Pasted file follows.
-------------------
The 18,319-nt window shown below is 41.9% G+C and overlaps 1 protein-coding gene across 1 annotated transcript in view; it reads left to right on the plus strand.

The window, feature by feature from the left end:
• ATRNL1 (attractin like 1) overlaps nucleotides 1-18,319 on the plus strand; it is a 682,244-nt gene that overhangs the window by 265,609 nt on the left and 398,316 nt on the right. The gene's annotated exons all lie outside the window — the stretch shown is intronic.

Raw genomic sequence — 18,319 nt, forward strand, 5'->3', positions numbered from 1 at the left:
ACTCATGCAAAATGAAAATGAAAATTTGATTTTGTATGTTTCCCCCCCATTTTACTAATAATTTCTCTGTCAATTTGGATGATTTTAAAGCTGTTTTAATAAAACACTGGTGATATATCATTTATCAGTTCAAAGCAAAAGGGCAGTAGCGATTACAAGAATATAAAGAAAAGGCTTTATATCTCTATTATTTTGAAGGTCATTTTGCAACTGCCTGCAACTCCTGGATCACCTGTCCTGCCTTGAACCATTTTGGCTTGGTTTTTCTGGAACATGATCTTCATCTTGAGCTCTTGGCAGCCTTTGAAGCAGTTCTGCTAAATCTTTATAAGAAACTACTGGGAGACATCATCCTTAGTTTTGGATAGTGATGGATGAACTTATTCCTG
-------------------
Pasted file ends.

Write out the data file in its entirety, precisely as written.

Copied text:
The 18,319-nt window shown below is 41.9% G+C and overlaps 1 protein-coding gene across 1 annotated transcript in view; it reads left to right on the plus strand.

The window, feature by feature from the left end:
• ATRNL1 (attractin like 1) overlaps nucleotides 1-18,319 on the plus strand; it is a 682,244-nt gene that overhangs the window by 265,609 nt on the left and 398,316 nt on the right. The gene's annotated exons all lie outside the window — the stretch shown is intronic.

Raw genomic sequence — 18,319 nt, forward strand, 5'->3', positions numbered from 1 at the left:
ACTCATGCAAAATGAAAATGAAAATTTGATTTTGTATGTTTCCCCCCCATTTTACTAATAATTTCTCTGTCAATTTGGATGATTTTAAAGCTGTTTTAATAAAACACTGGTGATATATCATTTATCAGTTCAAAGCAAAAGGGCAGTAGCGATTACAAGAATATAAAGAAAAGGCTTTATATCTCTATTATTTTGAAGGTCATTTTGCAACTGCCTGCAACTCCTGGATCACCTGTCCTGCCTTGAACCATTTTGGCTTGGTTTTTCTGGAACATGATCTTCATCTTGAGCTCTTGGCAGCCTTTGAAGCAGTTCTGCTAAATCTTTATAAGAAACTACTGGGAGACATCATCCTTAGTTTTGGATAGTGATGGATGAACTTATTCCTG